ELiAction Monthly News: MAY
Welcome to May’s edition of the Employment Law in Action newsletter providing you with useful information regarding changes to employment legislation, best practice and latest case information.
On the 27th and 28th March, the Supreme Court heard Unison’s appeal against the decision of the Court of Appeal to reject the union’s appeals in its two judicial review applications, claiming that the fee charging system in the employment tribunal and employment appeal tribunal is unlawful. Judgment is awaited but the link below includes interesting video of the Supreme Court proceedings.
Caste in Great Britain and equality law: a public consultation
The government has published a consultation paper seeking views on whether legal protection against caste discrimination is best ensured by developing case law under the Equality Act 2010, or by making caste explicitly an aspect of race in the Act. The consultation addresses the issue of complexity in the definition of caste. It makes it clear that the Government does not aim to provide a definitive view, seemingly leaving this matter at least to case law. The consultation covers all fields of discrimination covered by the EqA 2010, including employment.
By way of background, Section 9 of The Equality Act 2010 deals with race and section 9 (5) provides that the government must amend that section “so as to provide for caste to be an aspect of race”. However, the case of Chandhok & Anor v Tirkey  UKEAT/0190/14/KN in December 2014 found that caste could conceivably fall under the current definition of race in certain circumstances where part of another protected characteristic (in that case ethnic origin).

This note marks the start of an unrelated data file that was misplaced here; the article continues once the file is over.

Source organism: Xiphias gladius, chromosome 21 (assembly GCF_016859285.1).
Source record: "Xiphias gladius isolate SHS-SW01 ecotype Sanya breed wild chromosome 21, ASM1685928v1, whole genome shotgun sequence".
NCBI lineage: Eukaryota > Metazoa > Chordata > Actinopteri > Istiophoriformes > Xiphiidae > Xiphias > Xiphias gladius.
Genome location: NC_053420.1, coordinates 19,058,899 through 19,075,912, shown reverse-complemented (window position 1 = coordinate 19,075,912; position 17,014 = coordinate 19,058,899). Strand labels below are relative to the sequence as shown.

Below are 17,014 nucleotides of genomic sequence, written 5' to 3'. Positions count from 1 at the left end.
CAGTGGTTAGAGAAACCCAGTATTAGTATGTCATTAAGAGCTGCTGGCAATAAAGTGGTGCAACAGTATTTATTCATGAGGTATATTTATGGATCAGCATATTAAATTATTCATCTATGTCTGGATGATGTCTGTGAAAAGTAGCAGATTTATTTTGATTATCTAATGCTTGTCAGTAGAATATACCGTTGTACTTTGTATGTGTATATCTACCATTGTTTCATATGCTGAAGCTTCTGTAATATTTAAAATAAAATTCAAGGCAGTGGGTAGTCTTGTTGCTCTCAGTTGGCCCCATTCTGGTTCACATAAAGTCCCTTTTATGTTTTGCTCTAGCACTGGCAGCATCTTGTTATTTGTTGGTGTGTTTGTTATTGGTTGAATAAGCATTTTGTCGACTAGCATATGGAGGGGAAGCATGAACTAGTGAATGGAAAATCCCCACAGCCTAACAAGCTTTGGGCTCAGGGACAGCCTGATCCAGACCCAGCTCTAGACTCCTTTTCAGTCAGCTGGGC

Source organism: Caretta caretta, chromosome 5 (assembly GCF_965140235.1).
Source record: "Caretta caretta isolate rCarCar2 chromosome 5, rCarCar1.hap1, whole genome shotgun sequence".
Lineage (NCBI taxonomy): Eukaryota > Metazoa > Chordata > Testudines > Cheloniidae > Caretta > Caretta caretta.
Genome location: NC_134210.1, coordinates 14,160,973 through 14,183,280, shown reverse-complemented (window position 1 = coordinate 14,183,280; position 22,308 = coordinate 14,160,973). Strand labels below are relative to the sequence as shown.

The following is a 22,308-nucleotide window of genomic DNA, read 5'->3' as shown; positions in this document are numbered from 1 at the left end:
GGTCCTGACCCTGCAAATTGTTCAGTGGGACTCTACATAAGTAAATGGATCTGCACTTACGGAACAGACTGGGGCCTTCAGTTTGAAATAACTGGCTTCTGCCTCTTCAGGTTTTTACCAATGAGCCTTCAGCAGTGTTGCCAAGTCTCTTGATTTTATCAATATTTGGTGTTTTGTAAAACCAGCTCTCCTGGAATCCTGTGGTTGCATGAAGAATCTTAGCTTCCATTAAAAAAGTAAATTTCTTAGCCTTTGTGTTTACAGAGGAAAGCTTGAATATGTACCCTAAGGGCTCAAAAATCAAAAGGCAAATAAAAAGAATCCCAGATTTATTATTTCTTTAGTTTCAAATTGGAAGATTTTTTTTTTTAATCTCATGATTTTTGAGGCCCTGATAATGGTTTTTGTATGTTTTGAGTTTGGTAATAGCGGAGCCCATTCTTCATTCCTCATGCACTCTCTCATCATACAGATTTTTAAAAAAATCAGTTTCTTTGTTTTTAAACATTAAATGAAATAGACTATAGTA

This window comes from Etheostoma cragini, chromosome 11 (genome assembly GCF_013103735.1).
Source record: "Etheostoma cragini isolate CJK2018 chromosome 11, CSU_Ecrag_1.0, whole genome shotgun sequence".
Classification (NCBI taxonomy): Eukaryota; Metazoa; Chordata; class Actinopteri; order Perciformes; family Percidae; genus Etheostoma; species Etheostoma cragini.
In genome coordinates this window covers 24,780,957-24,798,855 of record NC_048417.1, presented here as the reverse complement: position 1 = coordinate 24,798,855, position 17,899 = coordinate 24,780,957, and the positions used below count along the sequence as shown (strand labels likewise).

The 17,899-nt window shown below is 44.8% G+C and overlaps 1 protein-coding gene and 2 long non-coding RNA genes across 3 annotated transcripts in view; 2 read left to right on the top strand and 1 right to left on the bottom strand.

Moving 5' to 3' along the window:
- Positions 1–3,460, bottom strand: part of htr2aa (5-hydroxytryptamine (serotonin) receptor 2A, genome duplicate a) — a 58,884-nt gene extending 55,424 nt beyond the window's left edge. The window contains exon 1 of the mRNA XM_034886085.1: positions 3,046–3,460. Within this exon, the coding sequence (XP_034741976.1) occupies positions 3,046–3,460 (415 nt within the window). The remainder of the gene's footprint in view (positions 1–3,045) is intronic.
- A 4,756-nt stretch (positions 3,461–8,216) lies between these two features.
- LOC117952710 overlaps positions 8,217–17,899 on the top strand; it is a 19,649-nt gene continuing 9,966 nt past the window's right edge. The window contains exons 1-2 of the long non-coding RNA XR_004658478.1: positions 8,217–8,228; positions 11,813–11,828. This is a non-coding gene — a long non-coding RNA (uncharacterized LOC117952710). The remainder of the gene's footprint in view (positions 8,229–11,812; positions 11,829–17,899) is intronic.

The consultation runs for 16 weeks and closes on 18 July 2017.
Brexit- What businesses need to know
The government has published a Guidance for Businesses on the Great Repeal Bill. The widely publicised recent White Paper on The Great Repeal Bill made it clear that the Bill will:
- Repeal the European Communities Act.
- Convert directly applicable EU legislation into domestic UK law.
- Preserve the UK laws which have been made to implement obligations under EU Directives (e.g. the Equality Act).
- Create powers to correct laws (by means of Regulations) which would not operate appropriately when we leave the EU.
- On questions of interpretation of EU derived law, provide that historic CJEU case law be given the same precedent status in UK courts as decisions of the Supreme Court. This is partly directed at protecting worker’s rights where they have been extended by CJEU judgements.
Back in January, The House of Commons Petitions Committee and Women and Equalities Committee published a joint report on dress codes in the workplace. The report followed a petition ‘Make it illegal for a company to require women to wear high heels at work’ which attracted 152,420 signatures.
The Report included a statement that ‘Government must do more to promote understanding of the law on gender discrimination in the workplace among employees and employers alike. We recommend that the Government substantially increase the penalties available to employment tribunals to award against employers, including the financial penalties’.